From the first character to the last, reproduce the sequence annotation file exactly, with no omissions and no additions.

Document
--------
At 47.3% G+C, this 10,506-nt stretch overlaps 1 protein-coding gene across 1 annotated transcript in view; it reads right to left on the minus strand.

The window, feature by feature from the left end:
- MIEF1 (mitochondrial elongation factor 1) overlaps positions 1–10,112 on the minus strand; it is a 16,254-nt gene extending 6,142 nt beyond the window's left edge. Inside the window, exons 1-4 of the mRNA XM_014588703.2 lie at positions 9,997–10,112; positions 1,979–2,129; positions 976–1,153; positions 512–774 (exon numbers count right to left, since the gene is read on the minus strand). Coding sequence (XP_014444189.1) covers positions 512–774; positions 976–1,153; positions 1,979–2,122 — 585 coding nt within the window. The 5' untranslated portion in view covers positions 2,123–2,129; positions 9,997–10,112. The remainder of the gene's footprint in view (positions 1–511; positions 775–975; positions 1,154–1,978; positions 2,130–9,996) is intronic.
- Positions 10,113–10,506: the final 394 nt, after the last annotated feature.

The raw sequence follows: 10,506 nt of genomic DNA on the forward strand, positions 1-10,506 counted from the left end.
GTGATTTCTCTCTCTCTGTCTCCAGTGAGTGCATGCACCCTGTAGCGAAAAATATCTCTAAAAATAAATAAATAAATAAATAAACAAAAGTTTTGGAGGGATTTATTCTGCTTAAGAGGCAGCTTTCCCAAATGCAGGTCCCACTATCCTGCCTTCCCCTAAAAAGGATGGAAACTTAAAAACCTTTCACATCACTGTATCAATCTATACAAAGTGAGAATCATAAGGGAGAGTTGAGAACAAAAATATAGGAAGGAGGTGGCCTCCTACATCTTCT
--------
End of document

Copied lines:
At 47.3% G+C, this 10,506-nt stretch overlaps 1 protein-coding gene across 1 annotated transcript in view; it reads right to left on the minus strand.

The window, feature by feature from the left end:
- MIEF1 (mitochondrial elongation factor 1) overlaps positions 1–10,112 on the minus strand; it is a 16,254-nt gene extending 6,142 nt beyond the window's left edge. Inside the window, exons 1-4 of the mRNA XM_014588703.2 lie at positions 9,997–10,112; positions 1,979–2,129; positions 976–1,153; positions 512–774 (exon numbers count right to left, since the gene is read on the minus strand). Coding sequence (XP_014444189.1) covers positions 512–774; positions 976–1,153; positions 1,979–2,122 — 585 coding nt within the window. The 5' untranslated portion in view covers positions 2,123–2,129; positions 9,997–10,112. The remainder of the gene's footprint in view (positions 1–511; positions 775–975; positions 1,154–1,978; positions 2,130–9,996) is intronic.
- Positions 10,113–10,506: the final 394 nt, after the last annotated feature.

The raw sequence follows: 10,506 nt of genomic DNA on the forward strand, positions 1-10,506 counted from the left end.
GTGATTTCTCTCTCTCTGTCTCCAGTGAGTGCATGCACCCTGTAGCGAAAAATATCTCTAAAAATAAATAAATAAATAAATAAACAAAAGTTTTGGAGGGATTTATTCTGCTTAAGAGGCAGCTTTCCCAAATGCAGGTCCCACTATCCTGCCTTCCCCTAAAAAGGATGGAAACTTAAAAACCTTTCACATCACTGTATCAATCTATACAAAGTGAGAATCATAAGGGAGAGTTGAGAACAAAAATATAGGAAGGAGGTGGCCTCCTACATCTTCT